# GRE Snacks 23 – Plug-in numbers for the GRE Quant section

Tyler York

For variable-based problems on the GRE quant (ie “if x<5 and y>3, then..”), you can “plug in” numbers to test the answers out and see which are even feasible to be correct. But not all “plug in” numbers are created equal – some are much more useful to use than others for eliminating wrong answers and ensuring you don’t fall into any traps. We shares our hierarchy of the best plug-in numbers to use on the GRE quant.

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### GRE Snacks 23 – Plug-in numbers for the GRE Quant section

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Welcome to GRE snacks. Snackable episodes School admission. I'm Tyler founder Chief and I'm a Ryan founder of Stellar GRE inauthor, to the Bulls GRE course.

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You can check out our course at achievable. And decode podcast. Could you 10% off a check it out. Let's get started.

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So today we're going to be talking about the best numbers to plug in on GRE Quant questions which kind of ties into some of the things you talked about the GRE Quant earlier about how you should be. No try to eliminate answers, really on things like that. So, tell us a Ryan. What are the best numbers to plug in what plugging in actually is? Cuz I don't know if that's them fairly obvious to every listener, use on the quantitative section that in the solar system we use, when we encounter a structural specific structural diagnosis, where we see that, the answer choices of the questions have variables in them usually letters like things like that.

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We want to dispense with as much algebra as possible. And if we use strategies like the plug-in Technique, we can get rid of 99% of the algebra on the GRE and let me tell you that is a very, very good thing because I have yet to encounter myself included, anybody who is more accurate and efficient doing algebra than they are doing arithmetic. So how does this work? Is basically where we replace abstract. Variables with concrete values. Actual numbers. Why can we do? This, will think back to your 8th, grade algebra, a variable represents many, many different numbers. If I were to say that X is greater than zero, there is an Infinity of numbers that I could be any positive number could be a Million numbers. It could be and

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That just is enough to make our little human monkey brains. You know, slow, it's very difficult to think about the infinite possibility that most variables represent a table represent every number in a given domain, then any number that we choose should work because any is always a subset of every. So basically we're going to dispense with the every and just choose any number that works and use it as a kind of a substitute for the infinite variety of every. Okay, so we need to do this whenever we see variables, the answer choices and rather than do Algebra pick our own numbers.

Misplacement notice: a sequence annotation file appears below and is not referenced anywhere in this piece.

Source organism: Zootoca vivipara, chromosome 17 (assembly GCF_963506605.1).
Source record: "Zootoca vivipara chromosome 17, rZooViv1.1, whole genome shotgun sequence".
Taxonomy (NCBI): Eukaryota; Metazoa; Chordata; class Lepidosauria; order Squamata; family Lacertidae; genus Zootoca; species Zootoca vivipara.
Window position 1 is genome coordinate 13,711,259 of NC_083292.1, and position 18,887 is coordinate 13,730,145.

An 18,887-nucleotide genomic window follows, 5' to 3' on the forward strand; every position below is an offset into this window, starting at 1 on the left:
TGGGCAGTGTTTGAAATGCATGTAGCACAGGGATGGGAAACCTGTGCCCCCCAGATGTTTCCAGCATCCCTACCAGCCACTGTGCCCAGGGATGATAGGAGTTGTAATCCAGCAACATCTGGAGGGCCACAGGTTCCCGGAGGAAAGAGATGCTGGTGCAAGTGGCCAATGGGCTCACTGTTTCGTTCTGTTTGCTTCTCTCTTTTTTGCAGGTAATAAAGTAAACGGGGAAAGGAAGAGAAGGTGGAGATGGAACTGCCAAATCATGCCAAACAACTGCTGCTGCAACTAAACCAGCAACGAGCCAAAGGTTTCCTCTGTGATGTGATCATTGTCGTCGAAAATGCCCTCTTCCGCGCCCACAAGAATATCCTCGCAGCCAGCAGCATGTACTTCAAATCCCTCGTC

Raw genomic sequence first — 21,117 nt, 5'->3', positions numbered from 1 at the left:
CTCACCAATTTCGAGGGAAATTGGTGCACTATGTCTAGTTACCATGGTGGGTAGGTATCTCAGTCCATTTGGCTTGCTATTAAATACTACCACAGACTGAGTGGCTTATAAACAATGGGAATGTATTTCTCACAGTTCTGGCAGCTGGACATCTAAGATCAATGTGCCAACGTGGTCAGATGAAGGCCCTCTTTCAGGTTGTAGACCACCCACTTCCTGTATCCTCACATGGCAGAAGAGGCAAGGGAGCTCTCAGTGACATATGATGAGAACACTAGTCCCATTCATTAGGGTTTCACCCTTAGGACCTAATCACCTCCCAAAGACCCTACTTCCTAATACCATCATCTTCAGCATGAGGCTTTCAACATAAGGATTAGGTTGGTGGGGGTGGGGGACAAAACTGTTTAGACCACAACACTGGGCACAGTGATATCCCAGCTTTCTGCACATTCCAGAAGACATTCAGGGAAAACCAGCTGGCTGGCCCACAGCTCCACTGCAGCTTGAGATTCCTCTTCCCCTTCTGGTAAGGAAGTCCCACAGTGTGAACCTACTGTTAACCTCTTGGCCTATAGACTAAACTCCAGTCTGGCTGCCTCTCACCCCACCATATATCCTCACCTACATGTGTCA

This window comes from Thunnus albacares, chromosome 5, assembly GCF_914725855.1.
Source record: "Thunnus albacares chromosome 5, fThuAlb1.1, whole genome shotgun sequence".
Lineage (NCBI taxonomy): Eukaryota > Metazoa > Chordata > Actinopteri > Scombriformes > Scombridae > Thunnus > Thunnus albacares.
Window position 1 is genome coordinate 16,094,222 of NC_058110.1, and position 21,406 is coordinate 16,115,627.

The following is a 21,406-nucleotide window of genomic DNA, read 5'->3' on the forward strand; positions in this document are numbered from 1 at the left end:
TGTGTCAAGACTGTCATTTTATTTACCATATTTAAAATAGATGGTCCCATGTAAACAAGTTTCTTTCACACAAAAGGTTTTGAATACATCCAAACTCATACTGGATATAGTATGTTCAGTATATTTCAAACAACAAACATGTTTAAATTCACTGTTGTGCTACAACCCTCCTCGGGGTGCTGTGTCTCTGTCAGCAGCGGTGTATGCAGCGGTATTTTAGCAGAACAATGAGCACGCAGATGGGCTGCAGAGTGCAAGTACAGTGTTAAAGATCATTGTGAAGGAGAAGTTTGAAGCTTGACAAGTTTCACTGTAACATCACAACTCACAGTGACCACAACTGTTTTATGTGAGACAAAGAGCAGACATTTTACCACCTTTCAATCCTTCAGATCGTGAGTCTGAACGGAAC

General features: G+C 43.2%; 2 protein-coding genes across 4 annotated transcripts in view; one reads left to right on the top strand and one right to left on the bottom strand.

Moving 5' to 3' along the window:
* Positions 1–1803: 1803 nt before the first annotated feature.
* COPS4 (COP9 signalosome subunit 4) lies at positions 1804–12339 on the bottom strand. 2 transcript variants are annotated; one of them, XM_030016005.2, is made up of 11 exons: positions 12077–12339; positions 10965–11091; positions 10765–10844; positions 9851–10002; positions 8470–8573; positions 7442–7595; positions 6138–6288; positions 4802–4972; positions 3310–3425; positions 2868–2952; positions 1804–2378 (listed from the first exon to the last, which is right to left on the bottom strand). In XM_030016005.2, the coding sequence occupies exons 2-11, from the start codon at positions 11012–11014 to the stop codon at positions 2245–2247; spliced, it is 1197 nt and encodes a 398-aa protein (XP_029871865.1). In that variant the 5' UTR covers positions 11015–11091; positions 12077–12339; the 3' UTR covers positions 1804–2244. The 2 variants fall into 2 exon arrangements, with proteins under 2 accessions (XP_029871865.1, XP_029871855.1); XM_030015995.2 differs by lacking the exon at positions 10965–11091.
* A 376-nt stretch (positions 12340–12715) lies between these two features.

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In general, it's a good idea to pick nice easy numbers that have short ate our calculation. So the niceties his number of all, what do you think, Tyler? Any ideas on what is weird? We'll get to that in a second positive. It's an integer even we use it all the time. It's very easy to do, multiplication and division and subtraction so bored. And gone with with two sodas 3 for are generally. My go-to plug-in values especially on a first round and sometimes you have to plug in more than one.

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There are some exceptions. For example, if the question includes the word percent or has it % somewhere in it, what do you think the best number to choose there might be, Tyler like 10%.

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100. What is 3%? / out of send \$100. Right? Or hundred. What's 37% of 100?

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37, exactly. What's 42.1% of a hundred for a different one. If you. So, there are some exceptions to the small positive integers, like to 34 Langley percentages, but in general, you want to choose values that make your life easy. We have to plug in more than one in particular, we have to do this, when we're encountering quantitative comparison, with what you need to the GRE, they give you some information and they give you two values, one inquiry. A one of which is bigger are like, you know, a + b /. C versus like, you know, she posed to be divided by a like that kind of thing.

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Known. You could have two definite but unknown value. There's a few different permutations in that capacity but you see that there are variables at all in the answer choices to Clinton comparison question you want to do. You want to plug in twice? The first round? You want to plug in nice numbers? Like, we discussed to 3/4 in truth. We want to try to test the system want to stress the system to ensure that we get a consistent response. So I can, if we were scientists and we were kind of studying, you know, the kinds of environments are biomes in which life could live. It doesn't make sense to just go to like, a Tropical Islands like Hawaii. We have to go to Antarctica. We have to go to the Marianas Trench. We have to go to the upper Stratosphere to see kind of what is possible and stretch the limits of what life can, which wife can survive if we really want an answer that question.

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Right? I also have called this then I mean at least the SAT like the reason why I brought up zero the number is because most of those math questions where zero is a possibility like it's like a Nexus between 4 and -4. Like there's a lot of times where there will be at least one in your choice that works with everything except zero and zero is the gotcha answer is true. So just rely on nice numbers. We fall into traps of, I call a path of least resistance, thinking if we just use numbers that are immediately obvious to us or simple to manipulate the test often sets of transfer students in that way. So how can we stay safe? When pregnant,